High-Density PolyEthylene (HDPE) or PolyEthylene High-Density (PEHD) is a polyethylene thermoplastic made from petroleum. It takes 1.75 kilograms of petroleum

(in terms of energy and raw materials) to make one kilogram of HDPE. HDPE is commonly recycled, and has the number "2" as its recycling symbol.



HDPE has little branching, giving it stronger intermolecular forces and tensile strength than lower-density polyethylene. It is also harder and more opaque and can withstand

somewhat higher temperatures (120 C/ 248 F for short periods, 110 C /230 F continuously). High-density polyethylene, unlike polypropylene, cannot withstand normally-

required autoclaving conditions. The lack of branching is ensured by an appropriate choice of catalyst (e.g., Ziegler-Natta catalysts) and reaction conditions. HDPE contains

the chemical elements carbon and hydrogen.



HDPE is resistant to many different solvents and has a wide variety of applications, including:

Containers, Laundry detergent bottles, Milk jugs, Fuel tanks for vehicles, Folding tables, Folding chairs, Storage sheds, Portable basketball system bases, Plastic bags, Containment of certain chemicals, Chemical-resistant piping systems

Heat-resistant fireworks display mortars, Geothermal heat transfer piping systems, Natural gas distribution pipe systems, Water pipes, for domestic water supply, Coax cable inner insulators (dielectric insulating spacer), Root barrier, Corrosion protection for steel pipelines, Tyvek, Snowboard rails and boxes, Bottles, suitable for use as refillable bottles, Modern hula hoops, Ballistic plates, Fences,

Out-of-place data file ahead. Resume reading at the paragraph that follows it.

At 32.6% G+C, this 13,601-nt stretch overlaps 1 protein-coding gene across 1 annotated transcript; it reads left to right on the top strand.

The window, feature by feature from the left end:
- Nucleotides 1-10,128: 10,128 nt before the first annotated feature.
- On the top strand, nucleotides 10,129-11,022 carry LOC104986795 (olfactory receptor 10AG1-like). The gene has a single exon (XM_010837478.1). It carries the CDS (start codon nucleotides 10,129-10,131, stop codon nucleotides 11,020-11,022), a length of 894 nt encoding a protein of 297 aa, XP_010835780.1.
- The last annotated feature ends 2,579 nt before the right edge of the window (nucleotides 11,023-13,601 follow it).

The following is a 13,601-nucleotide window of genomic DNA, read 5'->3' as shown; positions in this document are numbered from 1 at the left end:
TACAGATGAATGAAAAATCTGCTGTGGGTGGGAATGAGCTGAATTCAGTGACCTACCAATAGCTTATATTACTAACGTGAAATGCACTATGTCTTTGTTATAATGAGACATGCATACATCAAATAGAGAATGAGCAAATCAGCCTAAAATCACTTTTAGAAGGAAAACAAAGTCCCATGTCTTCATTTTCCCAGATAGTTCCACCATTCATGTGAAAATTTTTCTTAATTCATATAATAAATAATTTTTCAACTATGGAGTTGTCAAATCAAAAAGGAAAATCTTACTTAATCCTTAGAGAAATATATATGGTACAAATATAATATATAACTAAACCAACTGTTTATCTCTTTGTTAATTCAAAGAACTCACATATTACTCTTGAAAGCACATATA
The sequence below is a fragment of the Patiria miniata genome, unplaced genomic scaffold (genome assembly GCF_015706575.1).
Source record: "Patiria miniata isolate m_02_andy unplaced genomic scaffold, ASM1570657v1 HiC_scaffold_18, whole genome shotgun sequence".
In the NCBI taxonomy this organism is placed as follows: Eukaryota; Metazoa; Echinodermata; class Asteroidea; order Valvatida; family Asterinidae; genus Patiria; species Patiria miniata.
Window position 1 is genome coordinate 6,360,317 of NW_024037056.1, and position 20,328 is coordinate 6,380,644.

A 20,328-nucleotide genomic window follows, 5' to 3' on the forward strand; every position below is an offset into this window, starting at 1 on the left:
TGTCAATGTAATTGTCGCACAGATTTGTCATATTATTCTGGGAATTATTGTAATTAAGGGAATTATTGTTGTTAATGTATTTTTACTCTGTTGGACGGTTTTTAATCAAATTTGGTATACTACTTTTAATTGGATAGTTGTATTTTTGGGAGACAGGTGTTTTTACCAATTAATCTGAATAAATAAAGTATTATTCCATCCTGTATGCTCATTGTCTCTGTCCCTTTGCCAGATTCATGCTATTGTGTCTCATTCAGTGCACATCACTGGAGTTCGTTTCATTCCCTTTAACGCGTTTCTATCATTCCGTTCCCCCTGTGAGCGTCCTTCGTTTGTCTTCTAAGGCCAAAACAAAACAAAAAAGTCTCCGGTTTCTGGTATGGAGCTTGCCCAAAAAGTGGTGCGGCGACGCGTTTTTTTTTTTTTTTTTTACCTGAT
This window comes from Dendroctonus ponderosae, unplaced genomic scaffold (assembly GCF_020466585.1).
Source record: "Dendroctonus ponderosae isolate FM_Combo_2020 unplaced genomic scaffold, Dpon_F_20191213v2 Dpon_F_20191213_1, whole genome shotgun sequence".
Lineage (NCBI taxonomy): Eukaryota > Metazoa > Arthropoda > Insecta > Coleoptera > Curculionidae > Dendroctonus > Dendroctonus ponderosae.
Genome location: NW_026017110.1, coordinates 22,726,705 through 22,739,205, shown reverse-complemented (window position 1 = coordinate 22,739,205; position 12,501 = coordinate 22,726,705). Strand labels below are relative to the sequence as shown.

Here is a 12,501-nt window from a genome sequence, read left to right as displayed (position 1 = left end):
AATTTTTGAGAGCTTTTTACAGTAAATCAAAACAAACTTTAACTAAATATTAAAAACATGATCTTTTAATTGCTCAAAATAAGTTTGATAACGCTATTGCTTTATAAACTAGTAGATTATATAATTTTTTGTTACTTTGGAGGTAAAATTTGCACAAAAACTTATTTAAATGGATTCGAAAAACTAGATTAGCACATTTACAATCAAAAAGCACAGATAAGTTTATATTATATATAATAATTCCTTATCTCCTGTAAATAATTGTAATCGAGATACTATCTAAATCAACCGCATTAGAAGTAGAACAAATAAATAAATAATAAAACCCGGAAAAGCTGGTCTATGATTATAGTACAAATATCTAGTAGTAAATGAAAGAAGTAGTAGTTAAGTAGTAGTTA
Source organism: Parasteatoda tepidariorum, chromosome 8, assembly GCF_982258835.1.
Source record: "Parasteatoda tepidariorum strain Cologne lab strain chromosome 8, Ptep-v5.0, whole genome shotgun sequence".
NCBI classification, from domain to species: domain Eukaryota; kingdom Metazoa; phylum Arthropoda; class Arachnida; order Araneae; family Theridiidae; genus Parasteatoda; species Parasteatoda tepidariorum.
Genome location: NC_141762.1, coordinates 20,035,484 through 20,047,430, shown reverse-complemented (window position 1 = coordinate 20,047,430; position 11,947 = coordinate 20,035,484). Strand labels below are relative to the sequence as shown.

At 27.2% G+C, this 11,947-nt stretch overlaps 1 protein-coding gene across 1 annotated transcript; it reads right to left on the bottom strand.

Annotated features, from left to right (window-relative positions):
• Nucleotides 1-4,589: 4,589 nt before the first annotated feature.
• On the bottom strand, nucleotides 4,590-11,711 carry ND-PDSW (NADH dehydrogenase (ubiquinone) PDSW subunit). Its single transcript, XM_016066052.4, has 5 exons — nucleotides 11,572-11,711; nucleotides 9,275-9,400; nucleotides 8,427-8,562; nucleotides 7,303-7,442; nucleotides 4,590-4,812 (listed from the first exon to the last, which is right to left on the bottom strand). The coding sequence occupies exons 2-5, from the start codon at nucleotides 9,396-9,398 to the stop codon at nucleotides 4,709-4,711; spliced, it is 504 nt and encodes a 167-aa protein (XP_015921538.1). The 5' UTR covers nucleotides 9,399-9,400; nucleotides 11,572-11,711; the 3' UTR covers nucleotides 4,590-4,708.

HDPE is also used for cell liners in subtitle D sanitary landfills, wherein large sheets of HDPE are either extrusion or wedge welded to form a homogeneous chemical-resistant barrier, with the intention of preventing the pollution of soil and groundwater by the liquid constituents of solid waste.

One of the largest uses for HDPE is wood plastic composites and composite wood, with recycled polymers leading the way.

HDPE is also widely used in the pyrotechnics trade. HDPE mortars are preferred to steel or PVC tubes because they are more durable and more importantly they are much safer compared to steel or PVC. If a shell or salute were to malfunction (flowerpot) in the mortar, HDPE tends to rip and tear instead of shattering into sharp pieces which can kill or maim onlookers. PVC and steel are particularly prone to this and their use is avoided where possible.


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